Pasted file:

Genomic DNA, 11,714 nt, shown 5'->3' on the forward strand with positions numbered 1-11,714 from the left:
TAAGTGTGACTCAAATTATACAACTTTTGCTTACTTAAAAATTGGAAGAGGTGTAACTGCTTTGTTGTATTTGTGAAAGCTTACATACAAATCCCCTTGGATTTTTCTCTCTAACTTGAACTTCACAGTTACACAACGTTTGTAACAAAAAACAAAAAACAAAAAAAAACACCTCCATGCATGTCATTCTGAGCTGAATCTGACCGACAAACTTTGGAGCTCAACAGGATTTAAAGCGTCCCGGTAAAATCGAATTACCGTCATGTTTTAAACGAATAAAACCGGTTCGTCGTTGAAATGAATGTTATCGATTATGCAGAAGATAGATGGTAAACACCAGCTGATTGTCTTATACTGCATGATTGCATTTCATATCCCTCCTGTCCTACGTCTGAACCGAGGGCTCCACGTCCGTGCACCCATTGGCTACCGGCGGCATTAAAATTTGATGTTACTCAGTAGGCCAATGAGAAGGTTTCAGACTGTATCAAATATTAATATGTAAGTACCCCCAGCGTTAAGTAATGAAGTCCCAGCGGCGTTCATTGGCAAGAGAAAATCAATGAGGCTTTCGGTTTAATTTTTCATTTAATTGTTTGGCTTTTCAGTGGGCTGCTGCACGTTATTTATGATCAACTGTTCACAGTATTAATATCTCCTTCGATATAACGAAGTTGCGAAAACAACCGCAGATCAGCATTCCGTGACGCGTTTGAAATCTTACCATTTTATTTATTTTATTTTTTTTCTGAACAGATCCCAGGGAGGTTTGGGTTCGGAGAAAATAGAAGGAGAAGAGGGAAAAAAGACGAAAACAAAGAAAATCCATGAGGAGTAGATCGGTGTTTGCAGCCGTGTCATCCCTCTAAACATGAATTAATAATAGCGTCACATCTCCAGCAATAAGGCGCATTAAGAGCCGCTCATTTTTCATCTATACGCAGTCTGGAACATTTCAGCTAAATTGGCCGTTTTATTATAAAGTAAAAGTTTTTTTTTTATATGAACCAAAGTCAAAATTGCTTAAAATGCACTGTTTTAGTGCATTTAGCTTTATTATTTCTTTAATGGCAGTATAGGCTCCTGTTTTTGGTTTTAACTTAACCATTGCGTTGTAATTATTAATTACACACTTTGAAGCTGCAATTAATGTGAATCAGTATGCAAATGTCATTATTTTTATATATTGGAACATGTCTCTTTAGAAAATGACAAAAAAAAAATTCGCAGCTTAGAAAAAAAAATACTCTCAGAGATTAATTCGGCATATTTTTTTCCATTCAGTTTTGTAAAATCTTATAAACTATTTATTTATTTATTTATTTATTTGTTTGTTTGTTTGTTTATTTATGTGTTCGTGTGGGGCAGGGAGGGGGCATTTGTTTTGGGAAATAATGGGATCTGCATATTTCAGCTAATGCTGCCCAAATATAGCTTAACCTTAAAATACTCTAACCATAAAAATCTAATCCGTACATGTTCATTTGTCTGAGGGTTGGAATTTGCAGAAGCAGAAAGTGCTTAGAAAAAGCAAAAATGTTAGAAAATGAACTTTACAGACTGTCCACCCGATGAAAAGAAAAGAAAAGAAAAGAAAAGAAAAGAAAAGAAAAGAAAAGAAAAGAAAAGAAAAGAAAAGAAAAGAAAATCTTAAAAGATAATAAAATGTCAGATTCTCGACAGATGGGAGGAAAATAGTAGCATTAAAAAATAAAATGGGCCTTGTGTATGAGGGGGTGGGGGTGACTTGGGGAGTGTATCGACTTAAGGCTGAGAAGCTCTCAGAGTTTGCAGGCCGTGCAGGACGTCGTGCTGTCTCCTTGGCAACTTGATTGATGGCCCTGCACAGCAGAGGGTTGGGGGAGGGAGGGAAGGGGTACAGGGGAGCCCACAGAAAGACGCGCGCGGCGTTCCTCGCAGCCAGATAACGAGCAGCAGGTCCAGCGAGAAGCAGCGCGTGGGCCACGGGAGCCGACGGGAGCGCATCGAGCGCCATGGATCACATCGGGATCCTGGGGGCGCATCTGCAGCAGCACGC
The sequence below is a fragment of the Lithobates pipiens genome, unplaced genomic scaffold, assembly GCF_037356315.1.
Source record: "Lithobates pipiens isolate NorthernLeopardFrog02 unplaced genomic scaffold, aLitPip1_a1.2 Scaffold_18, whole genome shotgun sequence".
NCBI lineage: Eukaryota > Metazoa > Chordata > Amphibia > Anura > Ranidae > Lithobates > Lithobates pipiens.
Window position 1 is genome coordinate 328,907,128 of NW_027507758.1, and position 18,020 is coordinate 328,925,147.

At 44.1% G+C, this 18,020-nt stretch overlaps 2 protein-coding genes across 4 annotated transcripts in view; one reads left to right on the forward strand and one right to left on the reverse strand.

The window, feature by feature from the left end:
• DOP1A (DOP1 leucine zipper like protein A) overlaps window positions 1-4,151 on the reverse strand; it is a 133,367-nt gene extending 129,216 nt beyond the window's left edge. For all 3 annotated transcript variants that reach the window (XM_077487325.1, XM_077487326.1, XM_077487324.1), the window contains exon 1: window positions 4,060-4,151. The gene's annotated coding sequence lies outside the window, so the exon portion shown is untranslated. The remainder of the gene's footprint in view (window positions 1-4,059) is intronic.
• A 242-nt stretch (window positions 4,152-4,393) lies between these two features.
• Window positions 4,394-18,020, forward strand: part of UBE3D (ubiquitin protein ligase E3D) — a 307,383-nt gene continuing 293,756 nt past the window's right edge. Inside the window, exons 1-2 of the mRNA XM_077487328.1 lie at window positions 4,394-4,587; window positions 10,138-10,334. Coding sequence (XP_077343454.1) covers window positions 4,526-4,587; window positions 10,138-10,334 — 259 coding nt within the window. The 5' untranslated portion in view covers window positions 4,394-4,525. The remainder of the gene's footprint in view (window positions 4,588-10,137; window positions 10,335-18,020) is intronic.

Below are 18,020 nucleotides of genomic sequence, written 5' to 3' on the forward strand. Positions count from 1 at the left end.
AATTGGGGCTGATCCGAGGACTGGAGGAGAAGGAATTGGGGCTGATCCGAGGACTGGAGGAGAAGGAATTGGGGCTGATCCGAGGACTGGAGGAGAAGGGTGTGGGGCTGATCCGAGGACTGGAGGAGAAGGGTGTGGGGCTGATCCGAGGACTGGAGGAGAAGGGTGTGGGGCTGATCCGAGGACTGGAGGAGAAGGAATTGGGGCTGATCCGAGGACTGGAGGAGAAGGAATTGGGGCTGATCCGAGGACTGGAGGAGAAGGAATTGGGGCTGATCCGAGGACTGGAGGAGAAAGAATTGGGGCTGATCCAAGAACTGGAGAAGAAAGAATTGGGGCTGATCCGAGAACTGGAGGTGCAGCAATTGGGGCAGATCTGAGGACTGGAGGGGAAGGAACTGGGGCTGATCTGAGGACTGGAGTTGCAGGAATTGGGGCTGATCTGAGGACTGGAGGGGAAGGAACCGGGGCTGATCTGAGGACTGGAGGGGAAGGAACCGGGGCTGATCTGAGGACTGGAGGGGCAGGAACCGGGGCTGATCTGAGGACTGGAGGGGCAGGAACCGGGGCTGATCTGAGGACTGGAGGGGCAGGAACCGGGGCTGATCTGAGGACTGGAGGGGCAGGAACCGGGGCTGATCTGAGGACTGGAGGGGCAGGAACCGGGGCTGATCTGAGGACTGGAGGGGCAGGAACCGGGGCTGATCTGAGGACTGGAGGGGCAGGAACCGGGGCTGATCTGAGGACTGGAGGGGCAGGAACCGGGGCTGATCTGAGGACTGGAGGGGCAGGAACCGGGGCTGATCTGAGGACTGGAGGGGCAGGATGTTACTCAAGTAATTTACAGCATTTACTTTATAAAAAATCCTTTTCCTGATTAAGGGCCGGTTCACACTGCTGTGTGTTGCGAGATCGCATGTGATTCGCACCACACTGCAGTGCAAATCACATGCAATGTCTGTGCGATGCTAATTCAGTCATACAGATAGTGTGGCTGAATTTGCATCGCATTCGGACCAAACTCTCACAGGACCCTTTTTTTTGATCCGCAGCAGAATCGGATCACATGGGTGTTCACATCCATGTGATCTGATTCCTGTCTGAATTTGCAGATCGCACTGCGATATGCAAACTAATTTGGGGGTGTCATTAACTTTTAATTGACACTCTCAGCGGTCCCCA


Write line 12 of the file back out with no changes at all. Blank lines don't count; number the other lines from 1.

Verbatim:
Below are 18,020 nucleotides of genomic sequence, written 5' to 3' on the forward strand. Positions count from 1 at the left end.